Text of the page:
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Christmas Cooking

Posted by Range Officer Rhonda on December 14, 2008

Potato Soup


One Christmas tradition we always had at our house was to enjoy, the Night before Christmas, a large heaping bowl of potato soup. We always had a huge family dinner on Christmas day that rivaled Thanksgiving and had been baking for days, moreso than even before because we added fudge, divinity, peanut brittle and tons of cookies. For years I never understood how my mother made such a wonderful soup. It seemed easy, but I just could not match the flavor or quality of mom’s soup. Several years ago during one of my annual trips to see the family at Christmas time (an 800 mile drive one way), I was pleased that my mom was going to be making the annual Christmas eve soup. I discovered I had been making just a very simple error and since then I’ve definitely gotten the hang of it – What a dummy I was! While we were cooking the soup that Christmas Eve, mom and I enjoyed some quiet time and I brought up the subject of the one time we were in the Middle East and had a somewhat ‘different’ potato soup that year. Mom was always determined that wherever we happened to be, we would try to maintain a semblance of our stateside lifestyle. And that included comfort foods such as potato soup on Christmas Eve – even if it was 120 degrees outside with the wind blowing sand under the door faster than we could sweep it out! This particular year, mom had sent dad to the market (souk) for the groceries and had mentioned she needed more potatoes. I have to remind you at this point that A) Dad grew up on a farm and spent many years in the garden hoeing his share of potatoes and B) food shopping was often a hit or miss deal in the Middle East – more like a treasure hunt. Well – dad brought home potatoes – but they were sweet potatoes! Whatever were we going to do? Mom was great at something I called her ‘make do’ mode – so we were going to make, yep – Sweet Potato Soup! We had always made SP bread, SP pie, just SP’s with marshmallows, SP casserole – so we could do this! It turned out great of course, but never became a staple at our house. But the story, of how dad went out to get some Red potatoes and came home with the sweets, stayed around for years. I decided to learn to make it all over again, using trial and error and some left over sweet potatoes from our Thanksgiving dinner – now I make it whenever I like, and YES – I like! I hope you will like this as well.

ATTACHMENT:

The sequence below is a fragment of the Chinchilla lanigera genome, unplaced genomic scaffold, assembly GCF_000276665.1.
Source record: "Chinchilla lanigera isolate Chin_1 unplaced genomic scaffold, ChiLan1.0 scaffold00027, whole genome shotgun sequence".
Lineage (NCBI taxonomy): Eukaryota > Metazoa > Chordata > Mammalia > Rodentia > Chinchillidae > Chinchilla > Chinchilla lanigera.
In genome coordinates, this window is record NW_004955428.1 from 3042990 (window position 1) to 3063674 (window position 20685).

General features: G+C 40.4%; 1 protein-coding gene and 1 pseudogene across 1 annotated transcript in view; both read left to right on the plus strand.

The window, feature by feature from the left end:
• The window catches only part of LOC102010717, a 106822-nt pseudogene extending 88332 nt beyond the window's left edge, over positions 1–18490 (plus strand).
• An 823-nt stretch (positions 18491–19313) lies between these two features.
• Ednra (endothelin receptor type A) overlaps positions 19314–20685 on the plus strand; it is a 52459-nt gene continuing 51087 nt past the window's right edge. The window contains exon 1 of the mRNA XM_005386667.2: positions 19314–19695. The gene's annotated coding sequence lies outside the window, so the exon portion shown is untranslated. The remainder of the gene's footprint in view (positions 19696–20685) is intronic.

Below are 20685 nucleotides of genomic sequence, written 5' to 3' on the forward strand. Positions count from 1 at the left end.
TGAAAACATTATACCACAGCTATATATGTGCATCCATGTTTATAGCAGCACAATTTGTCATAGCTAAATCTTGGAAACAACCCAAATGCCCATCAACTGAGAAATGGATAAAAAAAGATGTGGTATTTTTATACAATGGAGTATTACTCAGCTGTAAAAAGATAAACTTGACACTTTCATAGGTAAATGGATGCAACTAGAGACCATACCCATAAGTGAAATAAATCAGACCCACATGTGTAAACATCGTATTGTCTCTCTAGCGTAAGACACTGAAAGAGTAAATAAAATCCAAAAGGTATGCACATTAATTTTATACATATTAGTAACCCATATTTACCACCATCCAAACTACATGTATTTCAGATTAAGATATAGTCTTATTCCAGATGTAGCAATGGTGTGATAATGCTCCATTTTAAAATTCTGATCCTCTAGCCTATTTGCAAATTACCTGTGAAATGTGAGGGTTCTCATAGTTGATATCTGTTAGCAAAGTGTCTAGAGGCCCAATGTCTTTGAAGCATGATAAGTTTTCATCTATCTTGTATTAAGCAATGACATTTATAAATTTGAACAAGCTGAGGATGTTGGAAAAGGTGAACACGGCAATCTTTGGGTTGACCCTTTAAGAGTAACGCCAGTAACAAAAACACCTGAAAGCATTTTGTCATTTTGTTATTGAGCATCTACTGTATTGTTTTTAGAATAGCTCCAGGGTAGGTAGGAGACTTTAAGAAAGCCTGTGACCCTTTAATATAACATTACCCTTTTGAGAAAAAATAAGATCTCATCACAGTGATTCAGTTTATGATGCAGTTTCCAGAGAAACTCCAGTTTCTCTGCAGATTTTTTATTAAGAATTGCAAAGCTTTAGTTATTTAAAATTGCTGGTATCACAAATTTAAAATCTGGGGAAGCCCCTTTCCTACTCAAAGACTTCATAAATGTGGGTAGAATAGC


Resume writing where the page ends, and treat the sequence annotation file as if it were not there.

Sweet Potato Soup


Peel three large sweet potatoes, cut into small chunks and boil until mushy with a teaspoon of salt (about 20 minutes). Drain, reserving 2 cups of the cooking water. Mash or puree the potatoes. [Hint: I like chunks in my soup, so I reserve 1/4 of them and cut into little slices to add at the last] [Hint #2 – you can cook the potatoes days in advance or use leftovers!]


Gather your ingredients:

1 Tablespoon Arrowroot (flour works as well)

1 stick of sweet cream butter

2 teaspoons cinnamon

1 cup cream (heavy whipping cream is best, Half–n-half works OK)

½ cup brown sugar

½ Tablespoon grated fresh ginger (or ½ tsp. powdered)

½ teaspoon nutmeg

¼ ground cloves

1 Tablespoon cooking sherry (optional)


In a large pan, sauté the Arrowroot and butter until you get a light brown roux. Add 2 cups of the reserved water from the potatoes, the sugar and spices. Bring this to a light boil, and then add the precooked, premashed potatoes. Simmer for about 15 minutes, then stir in the cream & sherry; then continue cooking for 5 minutes more. If you prefer a very creamy soup with no lumps, you may want to puree once more. If soup is too thin, simmering for a longer time will reduce moisture and thicken it up – or you can cheat and add a little cornstarch or arrowroot. If you like the chunks, stir them in when the soup is complete and heat thoroughly. This soup is great served hot or chilled (like I had it once on a cruise ship in a prior life) and makes 4 large servings. You can garnish with a dollop of whip cream or even float a few marshmallows on top.


One Response to “Christmas Cooking”

  1. What a great soup, Rhonda! and a wonderful story to go with it. The moral: when life gives you sweet potatoes, make sweet potato soup!

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